Wednesday, 26 November 2008

Moon Turn the Tides...Gently Gently Away

Hearing the news about the recent death of Hendrix drummer Mitch Mitchell when my mind was in an unguarded moment prompted a deluge of sadness and two immediate thoughts. First, all I ever seem to be doing these days is recording yet another Rock ‘n’ Roll death on this blog and second, is this the first time that a death has permanently consigned a major 1960s band to that great live date in the sky?

In answer to the first thought, it does seem as though time and tide has waited for no man and we are now well and truly into a period when deaths are apt to follow in rapid succession. With the rise of rock ‘n’ roll in the 1950s, most of the early pioneers are now likely to be in their 70s or older. Discounting premature demises as a consequence of the inherent lifestyle it seems that that most unnatural of rock ‘n’ roll deaths, natural causes, is now upon us and will not be going away any time soon.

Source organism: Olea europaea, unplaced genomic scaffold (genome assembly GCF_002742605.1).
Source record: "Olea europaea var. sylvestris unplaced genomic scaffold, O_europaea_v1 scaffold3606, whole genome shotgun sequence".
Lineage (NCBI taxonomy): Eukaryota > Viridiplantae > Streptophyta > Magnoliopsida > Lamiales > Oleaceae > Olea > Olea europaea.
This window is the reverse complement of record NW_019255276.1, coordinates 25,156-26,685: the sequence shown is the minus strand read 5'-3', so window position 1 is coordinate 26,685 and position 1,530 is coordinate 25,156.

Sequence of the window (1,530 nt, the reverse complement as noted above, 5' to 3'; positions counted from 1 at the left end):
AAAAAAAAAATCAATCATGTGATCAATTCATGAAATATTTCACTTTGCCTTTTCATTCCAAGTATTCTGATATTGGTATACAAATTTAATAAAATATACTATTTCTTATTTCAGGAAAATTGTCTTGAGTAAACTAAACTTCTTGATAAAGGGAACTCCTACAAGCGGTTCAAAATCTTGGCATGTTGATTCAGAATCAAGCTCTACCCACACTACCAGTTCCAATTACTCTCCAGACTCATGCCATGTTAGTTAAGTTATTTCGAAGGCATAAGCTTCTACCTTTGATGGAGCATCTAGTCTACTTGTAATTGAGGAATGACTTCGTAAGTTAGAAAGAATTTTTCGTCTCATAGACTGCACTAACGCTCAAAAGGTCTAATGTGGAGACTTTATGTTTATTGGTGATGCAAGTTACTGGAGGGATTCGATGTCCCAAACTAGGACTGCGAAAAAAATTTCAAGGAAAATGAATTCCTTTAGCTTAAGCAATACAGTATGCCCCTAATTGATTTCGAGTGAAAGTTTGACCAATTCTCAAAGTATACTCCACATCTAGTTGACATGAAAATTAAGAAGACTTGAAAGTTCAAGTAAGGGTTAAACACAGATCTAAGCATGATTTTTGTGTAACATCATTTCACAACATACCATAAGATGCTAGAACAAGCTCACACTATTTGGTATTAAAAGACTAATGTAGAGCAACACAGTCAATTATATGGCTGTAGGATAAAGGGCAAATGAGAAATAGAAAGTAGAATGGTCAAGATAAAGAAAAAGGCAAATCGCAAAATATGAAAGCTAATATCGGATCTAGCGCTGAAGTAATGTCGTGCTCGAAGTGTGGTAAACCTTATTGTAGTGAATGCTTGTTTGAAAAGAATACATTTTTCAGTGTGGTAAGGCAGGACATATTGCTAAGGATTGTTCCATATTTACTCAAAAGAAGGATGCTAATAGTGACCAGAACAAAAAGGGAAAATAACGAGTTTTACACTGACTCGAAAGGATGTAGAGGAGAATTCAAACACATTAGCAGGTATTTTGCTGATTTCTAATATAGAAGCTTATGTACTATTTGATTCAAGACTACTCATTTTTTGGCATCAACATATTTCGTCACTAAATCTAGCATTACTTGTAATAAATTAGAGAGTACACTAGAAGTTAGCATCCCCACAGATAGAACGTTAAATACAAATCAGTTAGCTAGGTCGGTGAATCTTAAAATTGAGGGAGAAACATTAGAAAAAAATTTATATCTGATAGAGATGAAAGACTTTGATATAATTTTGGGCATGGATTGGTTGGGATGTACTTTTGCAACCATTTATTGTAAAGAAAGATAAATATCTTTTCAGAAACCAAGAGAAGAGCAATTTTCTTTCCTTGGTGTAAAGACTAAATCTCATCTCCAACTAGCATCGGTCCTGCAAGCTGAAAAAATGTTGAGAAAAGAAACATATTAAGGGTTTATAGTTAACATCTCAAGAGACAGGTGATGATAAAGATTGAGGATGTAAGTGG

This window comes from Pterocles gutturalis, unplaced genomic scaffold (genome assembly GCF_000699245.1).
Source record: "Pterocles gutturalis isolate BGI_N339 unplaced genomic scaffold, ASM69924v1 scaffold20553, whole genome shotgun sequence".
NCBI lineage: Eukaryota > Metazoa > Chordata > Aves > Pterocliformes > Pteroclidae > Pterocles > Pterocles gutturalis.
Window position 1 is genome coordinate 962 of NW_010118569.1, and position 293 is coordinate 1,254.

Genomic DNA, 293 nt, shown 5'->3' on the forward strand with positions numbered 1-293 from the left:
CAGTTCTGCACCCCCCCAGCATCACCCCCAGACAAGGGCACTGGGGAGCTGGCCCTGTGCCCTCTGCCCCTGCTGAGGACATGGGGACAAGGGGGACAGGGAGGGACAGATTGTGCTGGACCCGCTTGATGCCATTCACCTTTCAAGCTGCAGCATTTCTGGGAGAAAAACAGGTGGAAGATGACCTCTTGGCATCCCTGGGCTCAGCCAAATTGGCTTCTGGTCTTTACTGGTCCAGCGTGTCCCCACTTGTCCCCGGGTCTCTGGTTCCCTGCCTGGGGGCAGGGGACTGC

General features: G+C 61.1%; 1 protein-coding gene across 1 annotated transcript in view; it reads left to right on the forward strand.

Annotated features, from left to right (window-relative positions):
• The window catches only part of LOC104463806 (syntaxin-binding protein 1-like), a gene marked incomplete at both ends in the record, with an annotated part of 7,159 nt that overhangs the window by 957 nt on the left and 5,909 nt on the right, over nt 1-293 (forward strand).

The second point is more poignant. With Hendrix himself gone since 1970 and Noel Redding eventually following a few years back it was only Mitch who held the baton for the Jimi Hendrix Experience. But with his recent death, the band is gone and as far as I am aware this is the first time that every member from a major band (rather than individual artists, obviously) from that early period has passed away.

Despite deaths in the camps of The Beatles, Pink Floyd, The Who, The (Small) Faces, The Doors, Led Zeppelin and the Rolling Stones (albeit, interestingly, only Brian Jones in 1969), there is at least one member of each outfit still flying the flag. Even more amazing, there are still bands out there that have all members still living like The Kinks and Fleetwood Mac. There is something rather comforting to know that all these old men and women of rock are still around even if they are no longer throwing TVs out of hotel windows (got to look after that bad back these days) but when the last of a band succumbs you know it is all over.

The Jimi Hendrix Experience is now consigned to the annals of that dusty subject, History, as surely as the Beatles and the Stones will be some day and future generations will only know them from books, memories and through their recorded legacy. Who ever thought my generation would be in the position, like our parents before us, of recommending long dead artists to our children and grand children?

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